Jun 4, 2007
NEW YORK (CNN) -- Four men have been charged with conspiring to blow up jet fuel supply tanks and pipelines at John F. Kennedy International Airport.
Homeland Security sources said there is no current threat at the airport and the attack as planned was "not technically feasible."
The alleged plot did not target airplane flights, officials said.
A wiretap transcript given to CNN by the FBI indicates the alleged plotters targeted the airport because of the popularity its namesake, John F. Kennedy, who was assassinated in 1963.
"Anytime you hit Kennedy, it is the most hurtful thing to the United States. To hit John F. Kennedy, wow ... they love JFK -- he's like the man," former JFK airport cargo worker Russell Defreitas allegedly said in a telephone conversation monitored by the FBI.
"If you hit that, this whole country will be in mourning. It's like you can kill the man twice," Defreitas allegedly added.
At a Justice Department news conference Saturday afternoon, the plotters were described as "a determined group" whose signature was persistence.
A law enforcement source told CNN Saturday evening that the idea for the plot allegedly came from Defreitas, who also apparently recruited the other men. Those three supposedly directed the effort.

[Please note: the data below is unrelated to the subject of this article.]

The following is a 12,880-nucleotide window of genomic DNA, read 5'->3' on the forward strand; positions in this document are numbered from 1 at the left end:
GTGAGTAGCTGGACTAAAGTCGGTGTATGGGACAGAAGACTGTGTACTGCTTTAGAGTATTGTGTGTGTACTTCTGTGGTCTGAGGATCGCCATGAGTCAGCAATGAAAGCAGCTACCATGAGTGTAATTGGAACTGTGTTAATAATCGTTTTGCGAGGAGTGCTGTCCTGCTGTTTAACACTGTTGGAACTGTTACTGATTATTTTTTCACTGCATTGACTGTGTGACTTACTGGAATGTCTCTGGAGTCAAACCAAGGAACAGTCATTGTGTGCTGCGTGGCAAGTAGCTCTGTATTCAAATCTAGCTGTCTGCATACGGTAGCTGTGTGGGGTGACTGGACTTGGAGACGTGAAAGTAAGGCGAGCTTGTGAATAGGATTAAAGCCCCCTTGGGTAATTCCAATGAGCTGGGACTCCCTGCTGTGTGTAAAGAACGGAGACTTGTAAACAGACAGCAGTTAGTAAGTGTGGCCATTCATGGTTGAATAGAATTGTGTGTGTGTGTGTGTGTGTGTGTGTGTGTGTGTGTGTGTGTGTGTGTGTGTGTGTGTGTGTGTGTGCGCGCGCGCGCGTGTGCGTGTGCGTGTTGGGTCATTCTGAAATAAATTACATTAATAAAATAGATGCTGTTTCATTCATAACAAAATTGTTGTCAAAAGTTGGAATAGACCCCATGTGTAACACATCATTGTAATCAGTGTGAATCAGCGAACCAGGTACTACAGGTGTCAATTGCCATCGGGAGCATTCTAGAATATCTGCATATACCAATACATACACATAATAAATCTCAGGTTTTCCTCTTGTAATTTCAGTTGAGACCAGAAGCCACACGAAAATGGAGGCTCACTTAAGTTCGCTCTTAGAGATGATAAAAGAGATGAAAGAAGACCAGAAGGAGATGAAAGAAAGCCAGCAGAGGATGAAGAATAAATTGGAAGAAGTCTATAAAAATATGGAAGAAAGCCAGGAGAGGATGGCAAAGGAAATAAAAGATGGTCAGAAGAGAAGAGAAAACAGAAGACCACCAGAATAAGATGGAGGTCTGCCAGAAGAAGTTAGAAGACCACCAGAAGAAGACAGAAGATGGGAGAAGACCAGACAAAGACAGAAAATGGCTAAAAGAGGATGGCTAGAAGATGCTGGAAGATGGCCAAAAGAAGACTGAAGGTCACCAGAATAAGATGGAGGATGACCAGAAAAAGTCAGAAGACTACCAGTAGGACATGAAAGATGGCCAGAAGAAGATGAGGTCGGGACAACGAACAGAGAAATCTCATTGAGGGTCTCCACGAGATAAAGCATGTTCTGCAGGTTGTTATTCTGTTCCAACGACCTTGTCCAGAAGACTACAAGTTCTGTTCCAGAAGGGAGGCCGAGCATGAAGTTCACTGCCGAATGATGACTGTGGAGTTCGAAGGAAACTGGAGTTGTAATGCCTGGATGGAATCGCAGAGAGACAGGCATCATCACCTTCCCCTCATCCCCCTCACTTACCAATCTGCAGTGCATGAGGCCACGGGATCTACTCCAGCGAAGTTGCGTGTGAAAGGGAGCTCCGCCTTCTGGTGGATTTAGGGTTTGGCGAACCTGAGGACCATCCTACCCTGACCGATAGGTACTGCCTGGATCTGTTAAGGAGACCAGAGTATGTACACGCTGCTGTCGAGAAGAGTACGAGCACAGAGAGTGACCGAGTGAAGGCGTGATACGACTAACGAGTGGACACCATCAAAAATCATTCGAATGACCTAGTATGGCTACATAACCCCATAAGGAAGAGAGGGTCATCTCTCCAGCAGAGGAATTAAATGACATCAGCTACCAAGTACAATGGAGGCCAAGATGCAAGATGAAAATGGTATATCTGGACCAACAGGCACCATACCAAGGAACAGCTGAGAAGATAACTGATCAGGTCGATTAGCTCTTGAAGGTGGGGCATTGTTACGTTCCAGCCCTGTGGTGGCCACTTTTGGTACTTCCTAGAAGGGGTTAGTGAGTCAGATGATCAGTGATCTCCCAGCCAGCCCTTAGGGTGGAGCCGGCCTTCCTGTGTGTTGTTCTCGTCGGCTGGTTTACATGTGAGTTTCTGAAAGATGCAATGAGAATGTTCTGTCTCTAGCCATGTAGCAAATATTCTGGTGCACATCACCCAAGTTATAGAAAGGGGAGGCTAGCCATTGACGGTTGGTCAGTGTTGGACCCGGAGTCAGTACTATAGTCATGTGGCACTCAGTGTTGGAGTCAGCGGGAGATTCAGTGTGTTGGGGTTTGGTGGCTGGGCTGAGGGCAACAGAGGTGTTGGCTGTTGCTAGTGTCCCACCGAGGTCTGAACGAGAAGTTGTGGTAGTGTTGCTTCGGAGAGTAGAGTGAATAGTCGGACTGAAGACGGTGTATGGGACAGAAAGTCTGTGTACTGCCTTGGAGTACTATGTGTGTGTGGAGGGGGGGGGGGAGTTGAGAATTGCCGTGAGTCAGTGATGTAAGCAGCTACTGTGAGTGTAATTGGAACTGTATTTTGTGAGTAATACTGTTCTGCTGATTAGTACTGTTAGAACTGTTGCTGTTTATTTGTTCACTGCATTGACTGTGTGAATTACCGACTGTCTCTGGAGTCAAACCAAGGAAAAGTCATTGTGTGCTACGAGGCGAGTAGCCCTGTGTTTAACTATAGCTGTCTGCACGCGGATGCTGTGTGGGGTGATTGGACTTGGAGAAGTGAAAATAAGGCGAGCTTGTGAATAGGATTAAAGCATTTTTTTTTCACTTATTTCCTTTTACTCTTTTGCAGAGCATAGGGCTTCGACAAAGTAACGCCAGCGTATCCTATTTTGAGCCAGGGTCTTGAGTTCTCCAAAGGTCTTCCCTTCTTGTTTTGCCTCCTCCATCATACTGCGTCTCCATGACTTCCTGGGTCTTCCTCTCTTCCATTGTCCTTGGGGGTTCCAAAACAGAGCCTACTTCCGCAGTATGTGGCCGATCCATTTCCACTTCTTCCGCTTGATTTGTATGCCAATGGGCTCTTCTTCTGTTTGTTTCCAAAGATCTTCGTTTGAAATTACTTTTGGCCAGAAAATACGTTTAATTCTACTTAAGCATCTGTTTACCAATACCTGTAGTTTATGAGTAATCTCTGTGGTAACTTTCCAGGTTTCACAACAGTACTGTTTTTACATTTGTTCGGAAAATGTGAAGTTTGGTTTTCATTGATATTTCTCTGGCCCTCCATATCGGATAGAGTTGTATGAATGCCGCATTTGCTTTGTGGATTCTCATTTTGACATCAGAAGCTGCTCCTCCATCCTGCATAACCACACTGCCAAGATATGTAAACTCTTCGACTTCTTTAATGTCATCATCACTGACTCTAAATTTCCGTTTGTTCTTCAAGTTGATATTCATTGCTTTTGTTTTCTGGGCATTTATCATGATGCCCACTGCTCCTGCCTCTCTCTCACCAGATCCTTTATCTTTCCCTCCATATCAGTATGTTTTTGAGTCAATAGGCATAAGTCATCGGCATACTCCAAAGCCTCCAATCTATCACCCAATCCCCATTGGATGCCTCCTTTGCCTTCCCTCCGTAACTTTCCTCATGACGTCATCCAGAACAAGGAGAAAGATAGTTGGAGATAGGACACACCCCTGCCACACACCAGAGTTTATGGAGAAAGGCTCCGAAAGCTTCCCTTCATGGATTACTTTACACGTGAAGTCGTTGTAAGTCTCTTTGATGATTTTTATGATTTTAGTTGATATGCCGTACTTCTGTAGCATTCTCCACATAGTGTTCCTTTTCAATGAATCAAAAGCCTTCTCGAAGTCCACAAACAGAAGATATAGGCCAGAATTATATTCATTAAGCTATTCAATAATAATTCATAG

Defreitas, 63, a native of Guyana who has been a U.S. citizen since the 1960s, was arrested in Brooklyn, New York, according to the Justice Department. He was arraigned Saturday in federal court in New York.
Abdul Kadir of Guyana, a former member of the Guyana parliament, and Kareem Ibrahim of Trinidad, are in custody in Trinidad. The United States will seek their extradition.
The fourth suspect, Abdel Nur of Guyana, is being sought.
Defreitas was once a contractor for the aviation company Evergreen Eagle, a law enforcement official told CNN. James Nelson, a company spokesman, said the firm is cooperating with authorities, but declined to provide further information.
Defreitas identified targets and escape routes and assessed airport security, the complaint alleges. Officials said the "defendants obtained satellite photographs of JFK airport and its facilities from the Internet and traveled frequently among the United States, Guyana and Trinidad to discuss their plans and solicit the financial and technical assistance of others."
The Justice statement said the men began planning the assault on January 6. A complaint alleges that the plot tapped into an international network of Muslim extremists from the United States, Guyana and Trinidad.
"The defendants had the connections to present their terrorist plot to radical groups in South America and the Caribbean, including senior leadership of Jamaat Al Muslimeen ('JAM'), which was responsible for a deadly coup attempt in Trinidad in 1990," said Mark J. Mershon, assistant director-in-charge of the FBI's New York field office. "Had the plot been carried out, it could have resulted in unfathomable damage, deaths and destruction."
"As the complaint alleges, defendants Kadir and Nur were longtime associates of JAM leaders. Defendant Kareem [Ibrahim] was also preparing to send an emissary overseas to present the plan to extremist networks there when law enforcement stepped in to disrupt it," Mershon said.
An official described the suspects as "al Qaeda wannabes."